Dame

Dame: (n) a term used to reference a woman

They build corrals so horses won’t escape.

In doing so, they are admitting that the horses don’t really want to be there. Apparently, the beasts aren’t impressed with a barn and three meals of hay a day.

They want outta there.

To a horse, a stable is a prison. (Or what you might consider unstable.)

Corralling seems to be one of the favored activities of our current world. I don’t think there’s a sentence I could write that someone could not ardently peruse to discover offensive material within.

Why? Because we’re not interested in cleverness and inspiration. We’re only determined to establish our entity by critiquing the thoughts of others.

I can’t keep it straight.

I thought calling a woman a “chick” was extraordinarily out of whack, until some teenagers explained to me that it was “cool, cute and even kind of sexy.”

I guess it’s still incorrect to refer to a lady as a “broad,” unless you’re doing it as a bold compliment, like: “That Senator from California is one tough broad.”

Of course, there are words that are offensive.

The use of the “c word” for a woman is incomprehensible.

I don’t like “bitch”—but women will turn around and call themselves bitches. (I suppose that’s the same thing as when a black person wants to call himself the “n word.”)

I just don’t know.

I’m lost in the desert here without a canteen.

So the word “dame” is not only nasty, but it’s also so old-time that it makes you look like you fell off the turnip truck on your way to market—not only prohibited, but Grandpa-like.

Now, normally we extol things that are traditional as having lasting merit, but in this case, “dame” sounds like the language of the Bowery Boys (and of course, nobody knows who the Bowery Boys are anymore.)

Don’t get me wrong. This is not a lamentation.

I find it intriguing to keep up with words that have flow, character and veracity.

But every once in a while, I’m like that stallion that finds out where the corral begins and has a hankerin’ to take a leap over it.

Clothes

Clothes: (n) items worn to cover the body.

“The clothes make the man.” Unless she’s a woman.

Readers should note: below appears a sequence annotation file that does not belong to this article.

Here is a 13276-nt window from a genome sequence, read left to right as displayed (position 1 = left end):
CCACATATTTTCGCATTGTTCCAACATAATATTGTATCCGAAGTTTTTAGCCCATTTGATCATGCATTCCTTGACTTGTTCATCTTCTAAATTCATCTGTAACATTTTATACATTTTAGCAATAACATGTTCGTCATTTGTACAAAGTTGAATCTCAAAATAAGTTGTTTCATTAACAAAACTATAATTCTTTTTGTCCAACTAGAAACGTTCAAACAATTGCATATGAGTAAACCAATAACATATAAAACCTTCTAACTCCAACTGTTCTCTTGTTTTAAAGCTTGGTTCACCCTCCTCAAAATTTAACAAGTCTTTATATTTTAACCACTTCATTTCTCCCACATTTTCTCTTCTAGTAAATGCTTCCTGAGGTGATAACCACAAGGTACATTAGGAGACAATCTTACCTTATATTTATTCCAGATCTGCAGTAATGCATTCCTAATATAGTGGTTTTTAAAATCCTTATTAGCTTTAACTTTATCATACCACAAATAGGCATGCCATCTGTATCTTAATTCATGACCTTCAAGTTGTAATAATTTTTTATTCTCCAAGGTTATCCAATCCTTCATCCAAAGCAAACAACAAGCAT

Why do the clothes make anything?

Here’s the truth:  clothes look very good on people who would look very good without them.

If you do not look very good without clothes, draping cloth over you does not do a lot to jazz your appearance.

It can communicate wealth. I suppose it can pass along the image of style. But if you look fairly rotund without clothing, clothing is like putting drapes on a wide window.

People who are slender can put on a suit and look very proficient and businesslike. People who are portly always have to worry about whether they should unbutton the coat when they sit, for fear of launching a button.

Women who are lean can wear a dress and make it look pretty much look like the hanger it was hung upon, while women who are more “Greek” in their shape can take a perfectly lovely dress and make it appear very broad at the beam.

We are happy to wear clothes simply because they hide a multitude of fleshly sins. Yet there is no outfit that can completely disguise what lies within.

I’ve spent a lot of money on clothes and I’ve spent a little money on clothes–and at the end, the tally was, “what you see is basically what you get.”

 

 

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Broad

j-r-practix-with-border-2

Broad: (adj) an ample distance from side to side; wide.

We are a peculiar people.Dictionary B

Every July 3rd in Gettysburg, Pennsylvania, we commemorate Pickett’s Charge, where thousands of Southern gentlemen attacked a wall of cannon at the bequest of an aging general who was in the midst of having a minor heart attack due to the summer’s heat.

But for some reason we call that brave.

We paint the picture of humanity with broad strokes.

We weep over acts of patriotism or occasions in which hundreds of thousands of us merge into a common trough.

But I am personally stalled by the warning from a Nazarene from two thousand years ago, who stated, “Broad is the way to destruction.”

It is shoulder-to-shoulder that we march to hell–unaware of our destination, but satisfied that we are right…because we are not alone.

What foolishness.

The best decisions of my life always happen absent human hovering.

When I’m on the “strait and narrow” of my passion, angels of authenticity are prompted to whisper in my ear.

If not, I am inundated by the bad breath of baffled Bohemians.

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